Legal Sea Foods Ads Miss the Boat

“Save the crab. Save it to show that every creature is sacred, no matter how small.”

The first five seconds of the new ad campaign by Legal Sea Foods sounds more like a public service announcement about ocean conservation than an ad for a restaurant. Combined with peaceful music and an image of a lone crab walking along an unspoiled seashore, viewers might initially believe they are viewing a Greenpeace commercial. But just as quickly as it started, the ad pulls an unexpected reversal to tell viewers to indeed save the crab… but for your dinner:

“Or just save it so we can chop it up into tasty little crab cakes.”

The commercial is one of three new provocative advertisements by Legal Sea Foods, leading many to believe the Boston-based company is fishing for controversy. Legal Sea Foods boasts 32 restaurants across Eastern United States, and is praised for its’ extensive specialty seafood menu. The company markets itself as having only the freshest fish, abiding by the slogan, “If it isn’t fresh, it isn’t legal!” The other two commercials follow a similar pattern, initially coaxing viewers to save salmon “so our children can witness the grace and beauty of our noble fish,” or trout, “so they can swim another day.” Yet again, although definitely tongue-in-cheek, they distastefully (no pun intended) suggest we should only save salmon “so we can sauté it with our fabulous lemon chive butter sauce,” or trout, “so we can grill that baby up real nice!”

The problem with the ad-campaign lies in the fact that it suggests one must make a choice – either save fish, or eat fish, and nothing in between. In actuality, the issue surrounding seafood sustainability discourse is much more complex. The director of Greenpeace Oceans, John Hocevar, put it best: “The choice isn’t between putting fish on a pedestal or eating them, it’s between reforming the way we produce our seafood or irrevocably degrading our oceans.”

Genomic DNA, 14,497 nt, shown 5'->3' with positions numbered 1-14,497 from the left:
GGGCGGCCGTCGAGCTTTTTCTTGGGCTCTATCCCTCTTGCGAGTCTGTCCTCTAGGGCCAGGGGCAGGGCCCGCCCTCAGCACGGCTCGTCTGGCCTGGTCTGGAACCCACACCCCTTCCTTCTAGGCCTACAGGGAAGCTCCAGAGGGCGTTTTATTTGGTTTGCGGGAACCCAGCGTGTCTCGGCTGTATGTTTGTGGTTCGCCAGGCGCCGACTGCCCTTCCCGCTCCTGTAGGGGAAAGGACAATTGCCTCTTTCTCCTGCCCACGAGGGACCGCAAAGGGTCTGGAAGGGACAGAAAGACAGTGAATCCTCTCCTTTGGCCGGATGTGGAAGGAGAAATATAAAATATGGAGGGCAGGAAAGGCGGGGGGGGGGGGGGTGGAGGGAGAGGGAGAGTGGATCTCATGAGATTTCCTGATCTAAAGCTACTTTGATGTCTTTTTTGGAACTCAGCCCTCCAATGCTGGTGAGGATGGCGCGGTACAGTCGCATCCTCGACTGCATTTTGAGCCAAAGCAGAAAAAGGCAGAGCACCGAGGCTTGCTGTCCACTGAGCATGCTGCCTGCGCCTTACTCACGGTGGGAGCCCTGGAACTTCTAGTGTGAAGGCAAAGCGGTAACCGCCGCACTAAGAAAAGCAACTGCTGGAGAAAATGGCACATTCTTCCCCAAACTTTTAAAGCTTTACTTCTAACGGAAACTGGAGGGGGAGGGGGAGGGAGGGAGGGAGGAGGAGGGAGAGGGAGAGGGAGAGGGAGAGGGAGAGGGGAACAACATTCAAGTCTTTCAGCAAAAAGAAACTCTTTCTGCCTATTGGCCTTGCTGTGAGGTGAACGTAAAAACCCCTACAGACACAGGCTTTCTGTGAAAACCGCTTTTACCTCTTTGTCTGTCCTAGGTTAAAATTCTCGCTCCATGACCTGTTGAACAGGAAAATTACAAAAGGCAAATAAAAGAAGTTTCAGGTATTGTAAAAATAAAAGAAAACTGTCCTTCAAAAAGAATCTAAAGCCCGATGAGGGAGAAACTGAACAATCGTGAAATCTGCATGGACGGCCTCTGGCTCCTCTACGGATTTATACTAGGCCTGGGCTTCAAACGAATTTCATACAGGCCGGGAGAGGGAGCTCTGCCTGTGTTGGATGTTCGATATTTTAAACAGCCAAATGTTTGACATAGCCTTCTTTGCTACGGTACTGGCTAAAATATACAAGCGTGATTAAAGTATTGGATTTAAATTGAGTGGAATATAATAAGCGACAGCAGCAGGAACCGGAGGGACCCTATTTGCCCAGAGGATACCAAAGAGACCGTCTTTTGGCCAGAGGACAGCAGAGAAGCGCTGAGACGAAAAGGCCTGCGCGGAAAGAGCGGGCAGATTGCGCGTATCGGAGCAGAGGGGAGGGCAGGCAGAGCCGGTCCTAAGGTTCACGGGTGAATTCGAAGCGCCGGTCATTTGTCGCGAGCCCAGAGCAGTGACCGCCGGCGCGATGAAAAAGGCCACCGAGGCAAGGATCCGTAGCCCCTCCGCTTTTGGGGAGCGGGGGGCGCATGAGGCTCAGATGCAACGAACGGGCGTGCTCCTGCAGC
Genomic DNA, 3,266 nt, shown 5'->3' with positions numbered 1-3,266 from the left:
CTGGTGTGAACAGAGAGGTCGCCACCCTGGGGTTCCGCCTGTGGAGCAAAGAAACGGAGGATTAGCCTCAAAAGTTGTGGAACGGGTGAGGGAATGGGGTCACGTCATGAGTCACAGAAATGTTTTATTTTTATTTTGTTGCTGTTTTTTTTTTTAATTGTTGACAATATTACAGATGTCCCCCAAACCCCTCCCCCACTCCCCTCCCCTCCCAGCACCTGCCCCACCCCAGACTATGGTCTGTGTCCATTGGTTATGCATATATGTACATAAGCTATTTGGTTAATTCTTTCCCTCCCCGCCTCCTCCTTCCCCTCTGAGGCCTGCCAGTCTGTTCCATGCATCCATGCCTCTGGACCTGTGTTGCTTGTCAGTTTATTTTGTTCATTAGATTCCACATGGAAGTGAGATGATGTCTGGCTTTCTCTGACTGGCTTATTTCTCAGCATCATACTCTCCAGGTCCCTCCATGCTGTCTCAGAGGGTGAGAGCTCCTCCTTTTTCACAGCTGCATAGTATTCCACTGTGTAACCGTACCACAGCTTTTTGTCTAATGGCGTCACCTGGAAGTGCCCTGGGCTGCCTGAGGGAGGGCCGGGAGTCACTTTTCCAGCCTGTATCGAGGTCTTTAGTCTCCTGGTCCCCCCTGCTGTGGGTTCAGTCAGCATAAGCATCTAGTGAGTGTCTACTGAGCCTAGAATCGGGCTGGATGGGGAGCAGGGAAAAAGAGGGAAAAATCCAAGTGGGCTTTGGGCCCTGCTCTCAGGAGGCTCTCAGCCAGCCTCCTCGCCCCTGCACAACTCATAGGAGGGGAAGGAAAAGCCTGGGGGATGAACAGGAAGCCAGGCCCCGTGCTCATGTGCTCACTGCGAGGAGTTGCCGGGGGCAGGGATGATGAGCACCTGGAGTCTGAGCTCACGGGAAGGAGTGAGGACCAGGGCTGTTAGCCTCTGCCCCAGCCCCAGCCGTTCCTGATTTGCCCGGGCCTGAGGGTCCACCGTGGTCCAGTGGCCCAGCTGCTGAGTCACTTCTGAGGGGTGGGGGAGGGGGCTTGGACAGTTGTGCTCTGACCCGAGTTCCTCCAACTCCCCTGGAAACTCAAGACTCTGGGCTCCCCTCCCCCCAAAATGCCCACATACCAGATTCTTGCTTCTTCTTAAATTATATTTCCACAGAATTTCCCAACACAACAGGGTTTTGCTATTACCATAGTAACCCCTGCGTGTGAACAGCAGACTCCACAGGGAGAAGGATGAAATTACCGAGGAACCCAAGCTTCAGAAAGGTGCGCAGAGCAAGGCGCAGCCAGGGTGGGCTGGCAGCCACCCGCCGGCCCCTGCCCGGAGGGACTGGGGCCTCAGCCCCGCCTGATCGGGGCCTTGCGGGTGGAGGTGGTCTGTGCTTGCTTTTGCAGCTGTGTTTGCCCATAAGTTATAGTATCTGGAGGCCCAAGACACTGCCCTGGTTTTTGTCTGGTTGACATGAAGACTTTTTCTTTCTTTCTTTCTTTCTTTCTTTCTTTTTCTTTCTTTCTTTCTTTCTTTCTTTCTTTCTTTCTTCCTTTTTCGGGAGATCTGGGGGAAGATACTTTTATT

Over less than a century, fisheries worldwide have both drastically reduced fish populations and damaged marine ecosystems. Many fish stocks have been over-exploited and in some cases, completely depleted. Canadians are all too familiar with this scenario, given the devastating cod fisheries collapse. In 1992, the once thriving East coast cod fishing industry came to a complete and full stop, when at the start of the season, no fish appeared. Not only did this signify detrimental effects to the ecosystem, but it also meant that more than 40,000 people lost their jobs. This cautionary tale is not to say we should stop eating seafood altogether, but clearly we must advocate for more sustainable practices. Advertising campaigns such as the ones by Legal Seafoods are detrimental to how people view our natural resources.

It is also ironic that these commercials were released at a time when some U.S. states and some Canadian municipal governments, such as Brantford, Oakville, and Toronto, have passed or are proposing a bylaw against shark fin sale, purchase, or possession. It is surprising that Legal Sea Foods appears to be so out of touch (or perhaps insensitive) to current environmental trends.

If companies and consumers continue to act by the ideology of “man dominating nature”, we are at risk of losing not only just species, but entire ecosystems. Additionally, we are at risk of losing an important food source that many depend on for economic, social, and dietary reasons. The state of our oceans today is no joke – so let’s not treat it as such.